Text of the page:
برداشت ها از روابط و ارزیابی رضایتمندی: اکتشاف تعامل
|کد مقاله||سال انتشار||مقاله انگلیسی||ترجمه فارسی||تعداد کلمات|
|19981||2000||11 صفحه PDF||سفارش دهید||محاسبه نشده|
Publisher : Elsevier - Science Direct (الزویر - ساینس دایرکت)
Journal : Public Relations Review, Volume 26, Issue 1, Spring 2000, Pages 85–95
Increasingly, scholars and practitioners are defining public relations as the management of relationships between organizations and publics. Because relationships can be difficult to measure, public relations practitioners often have struggled to demonstrate the influence that public relations activities have on consumer perceptions, evaluations, and behaviors. The current investigation sought to examine key public members’ perceptions of the personal, professional, and community relationships they have with a bank and to relate those perceptions to evaluations of satisfaction. The results show that key public members’ perceptions of their personal and professional relationships significantly influence evaluations of overall satisfaction with the organization, accounting for 75% of satisfaction variation. A discussion of the implications these findings hold for the study and practice of public relations are provided, a management framework, SMART Public Relations, is suggested, and areas of examination for future research are presented. Dr. Bruning is an associate professor and Dr. Ledingham is a professor of communication at Capital University, Columbus, Ohio. Cutlip, Center, and Broom defined public relations as the management of the relationship between an organization and key publics.1 Historically, many public relations scholars and practitioners have assumed that using effective press relations to manage issues enhanced organizational image and created a sense of goodwill among key publics.2 Moreover, many practitioners and managers believed that effective press relations, and the purported goodwill that resulted, positively influenced key public members to be favorably predisposed toward the organization, inferring that enhanced organizational image is linked to key public members’ behavior.3 As a result of its journalistic heritage, public relations has generally been practiced using a mass communication perspective in which message creation, dissemination, and measurement was the primary focus of public relations research. Although the focus on press relations has been practiced widely in the field, Grunig argued that practitioners must be concerned not only with symbolic relationships between organizations and key publics (often managed through the use of press relations), but more important, with the behavioral relationships that result.4 More recently, Gronstedt argued that most public relations programs do not evaluate the influence that programmatic initiatives have on key public members’ behavior, but rather tend to focus on clip counting and broadcast placements.5 Moreover, Gronstedt stated that In today’s world, people are actively seeking information they believe to be relevant. They are active, interactive, and equal participants of an ongoing communication process, rather than passive sponges. The role of the communicator is increasingly to make information available to stakeholders in a user-friendly way, rather than shoving it down their throats, and to support an ongoing relationship rather than transferring information.6 Recently, public relations scholars have argued that the relationship management approach may be more appropriate for studying and managing organization-public relationships.7 Recent research has shown that organizations and key public members have at least three types of relationships: personal, professional, and community.8 The following section provides an overview of public relations research that has been conducted by examining the influence of organization-public relationships on key public members’ perceptions and behavior.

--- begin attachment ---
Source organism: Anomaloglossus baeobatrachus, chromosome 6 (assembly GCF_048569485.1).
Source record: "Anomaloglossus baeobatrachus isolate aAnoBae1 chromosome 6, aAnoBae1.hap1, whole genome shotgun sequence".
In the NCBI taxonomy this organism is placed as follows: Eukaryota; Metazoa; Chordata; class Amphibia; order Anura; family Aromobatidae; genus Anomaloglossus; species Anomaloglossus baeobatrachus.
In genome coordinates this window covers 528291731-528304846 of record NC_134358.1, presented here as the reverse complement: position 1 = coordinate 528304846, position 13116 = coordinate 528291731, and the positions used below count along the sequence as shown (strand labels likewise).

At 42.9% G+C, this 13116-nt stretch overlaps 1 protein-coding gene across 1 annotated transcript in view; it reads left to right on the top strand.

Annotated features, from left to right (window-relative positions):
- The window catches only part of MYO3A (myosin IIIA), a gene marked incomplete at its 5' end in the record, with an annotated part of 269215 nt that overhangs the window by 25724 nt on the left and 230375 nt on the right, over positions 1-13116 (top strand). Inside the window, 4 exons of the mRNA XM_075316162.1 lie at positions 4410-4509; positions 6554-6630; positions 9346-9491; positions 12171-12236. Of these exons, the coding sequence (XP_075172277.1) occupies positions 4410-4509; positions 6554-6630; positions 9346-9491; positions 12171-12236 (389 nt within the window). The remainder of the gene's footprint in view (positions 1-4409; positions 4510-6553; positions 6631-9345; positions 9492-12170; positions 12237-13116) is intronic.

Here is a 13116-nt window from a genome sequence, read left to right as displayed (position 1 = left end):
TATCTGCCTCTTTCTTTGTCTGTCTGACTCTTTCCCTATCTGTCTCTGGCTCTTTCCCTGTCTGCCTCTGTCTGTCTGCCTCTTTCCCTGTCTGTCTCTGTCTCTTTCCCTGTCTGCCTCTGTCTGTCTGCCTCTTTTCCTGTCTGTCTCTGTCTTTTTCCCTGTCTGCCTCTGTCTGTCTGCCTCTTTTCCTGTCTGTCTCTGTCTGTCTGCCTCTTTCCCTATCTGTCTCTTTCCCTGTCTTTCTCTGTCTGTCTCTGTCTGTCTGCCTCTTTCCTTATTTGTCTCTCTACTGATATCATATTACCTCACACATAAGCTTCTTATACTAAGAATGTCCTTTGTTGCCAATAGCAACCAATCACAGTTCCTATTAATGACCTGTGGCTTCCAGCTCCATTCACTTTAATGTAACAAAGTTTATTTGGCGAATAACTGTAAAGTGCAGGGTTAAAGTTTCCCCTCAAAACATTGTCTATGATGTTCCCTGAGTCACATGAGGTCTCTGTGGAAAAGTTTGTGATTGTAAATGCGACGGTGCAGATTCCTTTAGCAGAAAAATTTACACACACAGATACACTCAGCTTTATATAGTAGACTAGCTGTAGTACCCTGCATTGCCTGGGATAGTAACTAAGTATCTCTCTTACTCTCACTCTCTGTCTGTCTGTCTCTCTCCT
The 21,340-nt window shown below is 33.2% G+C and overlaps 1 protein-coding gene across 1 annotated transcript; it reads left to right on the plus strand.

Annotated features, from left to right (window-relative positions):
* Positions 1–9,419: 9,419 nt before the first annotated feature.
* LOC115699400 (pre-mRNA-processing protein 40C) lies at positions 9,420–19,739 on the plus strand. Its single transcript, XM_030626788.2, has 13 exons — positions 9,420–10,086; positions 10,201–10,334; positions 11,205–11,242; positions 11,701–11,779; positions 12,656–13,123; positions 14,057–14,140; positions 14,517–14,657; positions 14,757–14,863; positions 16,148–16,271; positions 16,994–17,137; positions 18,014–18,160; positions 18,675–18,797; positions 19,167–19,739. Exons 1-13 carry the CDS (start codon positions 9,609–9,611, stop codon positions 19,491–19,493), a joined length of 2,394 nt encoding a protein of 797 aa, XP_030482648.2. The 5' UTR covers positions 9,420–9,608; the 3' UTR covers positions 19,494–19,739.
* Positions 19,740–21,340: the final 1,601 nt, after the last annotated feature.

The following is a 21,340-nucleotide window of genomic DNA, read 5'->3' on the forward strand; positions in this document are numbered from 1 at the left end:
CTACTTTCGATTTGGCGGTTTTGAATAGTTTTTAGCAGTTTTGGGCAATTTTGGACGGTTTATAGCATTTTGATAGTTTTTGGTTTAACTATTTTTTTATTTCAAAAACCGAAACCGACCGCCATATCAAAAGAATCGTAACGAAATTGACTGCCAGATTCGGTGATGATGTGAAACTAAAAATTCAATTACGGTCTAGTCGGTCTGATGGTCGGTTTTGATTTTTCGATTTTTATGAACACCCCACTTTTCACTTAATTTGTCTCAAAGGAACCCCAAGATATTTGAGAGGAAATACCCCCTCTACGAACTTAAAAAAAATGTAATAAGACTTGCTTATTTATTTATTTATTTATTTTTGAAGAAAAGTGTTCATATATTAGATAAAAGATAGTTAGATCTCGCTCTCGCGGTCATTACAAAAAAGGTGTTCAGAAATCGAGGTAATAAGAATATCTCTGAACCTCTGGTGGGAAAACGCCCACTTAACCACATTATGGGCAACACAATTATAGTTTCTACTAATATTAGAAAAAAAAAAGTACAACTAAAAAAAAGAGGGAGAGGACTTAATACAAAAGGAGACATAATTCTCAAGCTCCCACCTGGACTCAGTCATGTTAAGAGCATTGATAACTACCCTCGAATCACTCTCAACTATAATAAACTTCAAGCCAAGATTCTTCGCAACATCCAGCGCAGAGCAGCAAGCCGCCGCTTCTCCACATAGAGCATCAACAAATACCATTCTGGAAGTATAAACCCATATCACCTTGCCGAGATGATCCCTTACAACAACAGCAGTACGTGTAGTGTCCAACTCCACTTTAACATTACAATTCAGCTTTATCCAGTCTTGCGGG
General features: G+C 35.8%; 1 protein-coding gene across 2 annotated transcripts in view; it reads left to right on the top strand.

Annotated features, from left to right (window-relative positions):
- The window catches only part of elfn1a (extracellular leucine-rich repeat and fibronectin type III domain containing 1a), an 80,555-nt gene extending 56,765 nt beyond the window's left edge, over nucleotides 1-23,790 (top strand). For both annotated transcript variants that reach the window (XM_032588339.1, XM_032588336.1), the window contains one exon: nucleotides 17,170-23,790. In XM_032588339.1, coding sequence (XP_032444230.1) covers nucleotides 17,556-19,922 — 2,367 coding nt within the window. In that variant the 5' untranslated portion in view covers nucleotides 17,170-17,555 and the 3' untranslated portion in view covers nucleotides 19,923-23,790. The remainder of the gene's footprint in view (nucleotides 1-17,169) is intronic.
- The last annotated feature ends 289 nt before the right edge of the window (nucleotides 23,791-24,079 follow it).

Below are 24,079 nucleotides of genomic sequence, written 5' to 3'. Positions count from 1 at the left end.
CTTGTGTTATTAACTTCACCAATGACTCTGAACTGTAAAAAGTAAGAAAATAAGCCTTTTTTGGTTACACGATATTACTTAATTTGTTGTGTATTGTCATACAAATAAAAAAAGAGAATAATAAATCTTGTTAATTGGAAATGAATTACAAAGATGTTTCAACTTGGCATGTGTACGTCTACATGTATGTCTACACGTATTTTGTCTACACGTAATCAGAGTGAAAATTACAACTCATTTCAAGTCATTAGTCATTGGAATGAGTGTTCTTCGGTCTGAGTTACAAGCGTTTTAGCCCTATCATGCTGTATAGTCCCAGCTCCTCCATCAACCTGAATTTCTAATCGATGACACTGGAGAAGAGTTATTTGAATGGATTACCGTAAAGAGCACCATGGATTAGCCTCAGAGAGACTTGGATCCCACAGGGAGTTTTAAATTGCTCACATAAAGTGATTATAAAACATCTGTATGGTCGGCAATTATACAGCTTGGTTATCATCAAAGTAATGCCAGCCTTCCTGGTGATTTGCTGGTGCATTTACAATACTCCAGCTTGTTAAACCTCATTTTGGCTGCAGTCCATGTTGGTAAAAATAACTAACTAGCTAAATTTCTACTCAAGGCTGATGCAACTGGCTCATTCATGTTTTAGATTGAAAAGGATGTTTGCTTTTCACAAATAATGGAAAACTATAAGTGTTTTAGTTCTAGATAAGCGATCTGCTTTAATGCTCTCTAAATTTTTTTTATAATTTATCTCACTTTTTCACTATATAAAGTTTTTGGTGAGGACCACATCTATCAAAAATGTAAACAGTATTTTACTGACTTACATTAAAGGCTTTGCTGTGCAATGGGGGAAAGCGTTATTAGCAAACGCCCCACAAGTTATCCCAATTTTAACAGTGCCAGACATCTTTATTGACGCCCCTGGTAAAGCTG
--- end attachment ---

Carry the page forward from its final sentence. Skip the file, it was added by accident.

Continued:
نتیجه گیری انگلیسی
The research question examined the influence that professional, personal, and community relationships have on key public members’ satisfaction. Scale reliability for the professional relationship dimension was 0.85, the personal relationship dimension was 0.84, the community relationship dimension was 0.88, and the overall organization-public relationship scale was 0.91. Scale reliability for the six-item satisfaction scale created for this investigation was 0.92. A least squares multiple regression analysis was computed to determine whether evaluations of satisfaction were related to respondents’ perceptions of professional, personal, and community organization-public relationships and to determine the relative degree of contribution of each relationship variable to the respondents’ satisfaction scores. The respondents’ perception of the professional, personal, and community relationship variables served as the independent variables, and respondents’ satisfaction with the organization served as the dependent variable. The results show respondents’ perceptions of the professional, personal, and community relationships combine to influence key public member evaluations of satisfaction with the bank, with respondents’ perceptions of the personal and professional relationships significantly influencing satisfaction evaluations. Moreover, the three types of relationship indicators helped to explain 75% of the satisfaction variation. Table 1 reports the least squares regression, adjusted R2, β, and analysis of variance results.